Sales tax numbers steady
Preliminary figures for the city of Greenville's sales tax collections for fiscal year 2002 are in, and while the numbers aren't where city officials would like them to be, the news isn't all-bad.
Based on sales tax collection numbers received through September the city of Greenville collected $3,351,757 in sales tax revenue from the state in fiscal year 2002 compared with $3,420,770 in fiscal 2001. While the numbers show a nearly two percent drop from the prior year, Greenville City Clerk Linda Vandenbosch says all may not be what it seems.
"We have what we consider the top 25 sales tax generators," she said. "When I looked at the report that came in from the (Alabama) state department nine of the top 25 was not included in that figure."
Vandenbosch said the sales tax revenues from the other nine businesses would amount to nearly $60,000, which would put total tax collections close to last year's.
"Normally the tax is due (the city) on the 20th of the next month and the state sends us payments," she said. "It's not that those businesses didn't pay their taxes, it's just that the state is trying to close out their fiscal year too and those nine just didn't get posted into those figures."
Also not included in the totals received by the city are September's actual sales tax collections, which should come in next month. The tax payments are delayed being sent to municipalities due to the time it takes the state to receive and post the payments.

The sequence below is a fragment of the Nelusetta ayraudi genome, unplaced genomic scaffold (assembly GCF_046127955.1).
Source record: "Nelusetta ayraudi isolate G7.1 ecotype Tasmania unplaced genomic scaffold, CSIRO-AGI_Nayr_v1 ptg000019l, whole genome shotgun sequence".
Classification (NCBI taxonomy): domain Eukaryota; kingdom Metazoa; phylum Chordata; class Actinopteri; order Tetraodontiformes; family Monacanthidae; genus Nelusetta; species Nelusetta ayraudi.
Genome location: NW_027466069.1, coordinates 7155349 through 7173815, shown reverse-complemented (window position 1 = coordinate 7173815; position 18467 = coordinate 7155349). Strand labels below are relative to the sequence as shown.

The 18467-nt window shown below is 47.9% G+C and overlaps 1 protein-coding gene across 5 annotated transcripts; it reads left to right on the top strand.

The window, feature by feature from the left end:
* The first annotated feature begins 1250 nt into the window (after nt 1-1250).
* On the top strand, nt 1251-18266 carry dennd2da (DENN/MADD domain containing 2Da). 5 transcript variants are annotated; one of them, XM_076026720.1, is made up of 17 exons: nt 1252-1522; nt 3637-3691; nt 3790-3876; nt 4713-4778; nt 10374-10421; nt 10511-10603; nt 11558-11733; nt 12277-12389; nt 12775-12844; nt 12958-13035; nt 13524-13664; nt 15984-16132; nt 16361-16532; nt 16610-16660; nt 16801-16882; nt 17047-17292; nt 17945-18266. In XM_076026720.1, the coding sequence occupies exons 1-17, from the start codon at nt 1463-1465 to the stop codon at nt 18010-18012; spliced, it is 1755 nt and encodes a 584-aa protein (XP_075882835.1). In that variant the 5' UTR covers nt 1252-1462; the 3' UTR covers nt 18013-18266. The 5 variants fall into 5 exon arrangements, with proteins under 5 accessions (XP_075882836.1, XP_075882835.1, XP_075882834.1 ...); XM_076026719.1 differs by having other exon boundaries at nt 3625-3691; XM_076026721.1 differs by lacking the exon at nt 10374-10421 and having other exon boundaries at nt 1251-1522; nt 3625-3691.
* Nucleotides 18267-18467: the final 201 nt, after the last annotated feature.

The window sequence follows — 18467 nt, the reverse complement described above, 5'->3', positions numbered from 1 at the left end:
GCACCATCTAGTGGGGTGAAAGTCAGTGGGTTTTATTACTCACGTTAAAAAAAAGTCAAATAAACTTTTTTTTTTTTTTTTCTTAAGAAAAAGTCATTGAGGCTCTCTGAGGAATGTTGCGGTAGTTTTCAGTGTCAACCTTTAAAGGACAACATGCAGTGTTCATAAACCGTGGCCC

While the city isn't expected to show large increases in sales tax revenue over last year, Greenville is holding its own considering a national recession, which some say were compounded by the terrorist attacks last year.
"We're holding our own, but we're not making the gains we would like to see to meet the climbing costs of operation," said Vandenbosch.
Greenville Mayor Dexter McLendon agrees.
"The sales tax revenue has not grown like it has in the mid 90's," he said. "The economy is not like it was in the 90's and because of that we've done everything we can to tighten our belts. We have less people working for the city of Greenville than we did two years ago. Your sales tax needs to grow about five percent each year to keep up with the cost of things. If you're not your backing up."